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This is a beautiful article published about the response of musicians to the connecticut 

“We musicians, like everyone else, are numb with sorrow at this murder, and with rage at the senselessness of the crime. But this sorrow and rage will not inflame us to seek retribution; rather they will inflame our art. Our music will never again be quite the same. This will be our reply to violence: to make music more intensely, more beautifully, more devotedly than ever before.”

Here is the article (Original in Wall Street Journal):
For many, this will not be the most jolly of Christmases. Our region has been hit hard in the last few months, first with the devastation caused by Hurricane Sandy, then with the heartbreak of the shootings in Newtown, Conn.

In the aftermath of both events, artists and institutions have found creative, meaningful ways to respond. One common element has been music, to help raise money, offer solace and express what cannot be articulated in words. Music is central to our culture—and looking back at previous tragedies, too, we’re reminded how consistently true that has been throughout generations.

Getty Images

Paul McCartney, center, was among the high-wattage stars on hand to raise money at the ’12-12-12′ concert at Madison Square Garden.
Of course, the most visible single effort was the “12-12-12” benefit concert for Sandy relief that sold out Madison Square Garden by assembling an unparalleled collection of rock talent: Bruce Springsteen, the Rolling Stones,Alicia Keys and others. It was a mega-watt production that had enough reach to raise significant sums: Already, $50 million has been raised and is being distributed by the Robin Hood Foundation.

While pop music is of its time, there were also concerts of timeless choral music. At Trinity Wall Street, the choir and orchestra presented Bach’s Mass in B Minor, a masterpiece that connects to the highs and lows of human life and reaches beyond the moment. “The singing human voice can just touch the soul in a way that nothing else can,” said conductor Julian Wachner. “There is intimacy and a directness to seeing 24 singers 10 feet away from you as opposed to at Madison Square Garden or on the radio.”
In response to the shootings in Newtown, some artists have been sharing new work on social media sites. Musical theater composer Jason Robert Brown recorded himself singing the names of the deceased along with a composition he played at the piano, then posted it online. The piece was conceived, he said, when he read the list of names the day after the murders. The names made him think of the children in his 7-year-old daughter’s class, and a tune came to him, so he went with it. “It was not all that conscious,” he said. “In this case, it just sort of began and I felt responsible to keeping it going.”
Ultimately, his song, and other efforts like it, explore a different realm of communication. “Art, be it visual or musical, speaks to something that is not expressible in words,” Mr. Brown said. “Even poetry speaks to the words beyond the words. I still don’t have any way to describe my emotions about it. All I could do was make music about it.”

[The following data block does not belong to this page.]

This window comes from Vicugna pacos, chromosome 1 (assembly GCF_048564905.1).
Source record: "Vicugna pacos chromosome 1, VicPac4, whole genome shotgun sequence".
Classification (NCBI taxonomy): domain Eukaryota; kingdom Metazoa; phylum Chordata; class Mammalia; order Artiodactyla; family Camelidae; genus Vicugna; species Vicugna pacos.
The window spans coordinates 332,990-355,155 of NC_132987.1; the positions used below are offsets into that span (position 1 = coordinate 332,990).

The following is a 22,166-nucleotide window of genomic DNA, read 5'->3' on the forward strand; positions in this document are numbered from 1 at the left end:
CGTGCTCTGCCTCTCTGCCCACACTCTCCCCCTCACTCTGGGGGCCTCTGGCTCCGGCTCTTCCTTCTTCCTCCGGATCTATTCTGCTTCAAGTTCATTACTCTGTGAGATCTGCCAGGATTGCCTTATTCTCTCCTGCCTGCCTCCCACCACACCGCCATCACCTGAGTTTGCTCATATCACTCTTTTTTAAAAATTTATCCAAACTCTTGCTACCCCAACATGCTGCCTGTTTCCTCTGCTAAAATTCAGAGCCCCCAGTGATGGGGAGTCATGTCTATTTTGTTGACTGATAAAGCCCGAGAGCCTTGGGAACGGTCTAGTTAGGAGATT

The proximity of the Newtown tragedy to the holidays has added an even more difficult layer of emotion. Conductor David Hayes, who leads the New York Choral Society and other groups, sensed the uncertainty of the audience when he led an annual Christmas carol sing-along in Philadelphia the day after the shootings. “Some people weren’t quite prepared for it, and some people wanted to forget,” he said, adding that he chose not to preface the concert with a spoken introduction. “I felt like the music would speak for itself. What could I say in words?”

Perhaps a year from now, there will be a new piece of music that serves as a memorial. After the attacks of Sept. 11, 2001, composer John Adams was commissioned by the New York Philharmonic to compose a work for the occasion. A year later, his “On the Transmigration of Souls” made its debut. Mr. Adams’s haunting work, which blends the reading of names with orchestra and a choir of children and adults, earned the 2003 Pulitzer Prize for music.
“On the Transmigration of Souls” has been performed since, and it has assumed a broader significance, Mr. Hayes said: “It has had a chance to transcend its moment. It’s about more than the specific event. It makes it universal.”

That’s what the great masterpieces in the classical repertory are—and have been for centuries. Beethoven’s Ninth Symphony, completed in 1824, was performed by the New York Philharmonic in response to the assassination of Abraham Lincoln in 1865. (The orchestra chose to omit the “Ode to Joy.”) In 1963, after the assassination of President Kennedy, the Philharmonic played Mahler’s Symphony No. 2, completed in 1894, for a televised concert led by Leonard Bernstein.
If any musical figure could encapsulate a moment with a few words, it was Bernstein. Three days after Kennedy’s death, the conductor addressed the United Jewish Appeal benefit at Madison Square Garden, delivering a speech that has been printed and quoted many times since. It bears printing and quoting again:
“We musicians, like everyone else, are numb with sorrow at this murder, and with rage at the senselessness of the crime. But this sorrow and rage will not inflame us to seek retribution; rather they will inflame our art. Our music will never again be quite the same. This will be our reply to violence: to make music more intensely, more beautifully, more devotedly than ever before.”
Write to Pia Catton at pia.catton@wsj.com
A version of this article appeared December 24, 2012, on page A19 in the U.S. edition of The Wall Street Journal, with the headline: A Song Is Worth 1,000 Words.

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